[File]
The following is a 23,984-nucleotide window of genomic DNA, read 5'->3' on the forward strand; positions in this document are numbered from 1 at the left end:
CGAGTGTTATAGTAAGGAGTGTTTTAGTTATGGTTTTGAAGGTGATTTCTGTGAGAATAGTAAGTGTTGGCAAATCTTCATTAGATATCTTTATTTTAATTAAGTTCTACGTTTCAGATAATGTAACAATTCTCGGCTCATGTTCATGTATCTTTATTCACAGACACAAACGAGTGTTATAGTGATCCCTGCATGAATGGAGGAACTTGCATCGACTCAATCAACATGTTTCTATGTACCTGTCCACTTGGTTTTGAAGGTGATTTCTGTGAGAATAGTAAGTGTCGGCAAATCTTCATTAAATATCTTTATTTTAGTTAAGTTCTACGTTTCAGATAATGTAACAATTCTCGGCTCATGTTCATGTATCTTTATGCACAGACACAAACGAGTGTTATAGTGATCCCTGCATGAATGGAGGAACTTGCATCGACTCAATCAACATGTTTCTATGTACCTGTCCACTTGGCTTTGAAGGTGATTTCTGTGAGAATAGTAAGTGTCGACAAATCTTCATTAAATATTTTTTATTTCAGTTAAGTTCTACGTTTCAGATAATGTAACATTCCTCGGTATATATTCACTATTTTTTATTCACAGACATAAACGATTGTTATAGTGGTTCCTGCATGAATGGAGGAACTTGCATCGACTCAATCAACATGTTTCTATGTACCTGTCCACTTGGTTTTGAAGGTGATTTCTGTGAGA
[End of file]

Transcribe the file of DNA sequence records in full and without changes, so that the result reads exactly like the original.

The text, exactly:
The following is a 23,984-nucleotide window of genomic DNA, read 5'->3' on the forward strand; positions in this document are numbered from 1 at the left end:
CGAGTGTTATAGTAAGGAGTGTTTTAGTTATGGTTTTGAAGGTGATTTCTGTGAGAATAGTAAGTGTTGGCAAATCTTCATTAGATATCTTTATTTTAATTAAGTTCTACGTTTCAGATAATGTAACAATTCTCGGCTCATGTTCATGTATCTTTATTCACAGACACAAACGAGTGTTATAGTGATCCCTGCATGAATGGAGGAACTTGCATCGACTCAATCAACATGTTTCTATGTACCTGTCCACTTGGTTTTGAAGGTGATTTCTGTGAGAATAGTAAGTGTCGGCAAATCTTCATTAAATATCTTTATTTTAGTTAAGTTCTACGTTTCAGATAATGTAACAATTCTCGGCTCATGTTCATGTATCTTTATGCACAGACACAAACGAGTGTTATAGTGATCCCTGCATGAATGGAGGAACTTGCATCGACTCAATCAACATGTTTCTATGTACCTGTCCACTTGGCTTTGAAGGTGATTTCTGTGAGAATAGTAAGTGTCGACAAATCTTCATTAAATATTTTTTATTTCAGTTAAGTTCTACGTTTCAGATAATGTAACATTCCTCGGTATATATTCACTATTTTTTATTCACAGACATAAACGATTGTTATAGTGGTTCCTGCATGAATGGAGGAACTTGCATCGACTCAATCAACATGTTTCTATGTACCTGTCCACTTGGTTTTGAAGGTGATTTCTGTGAGA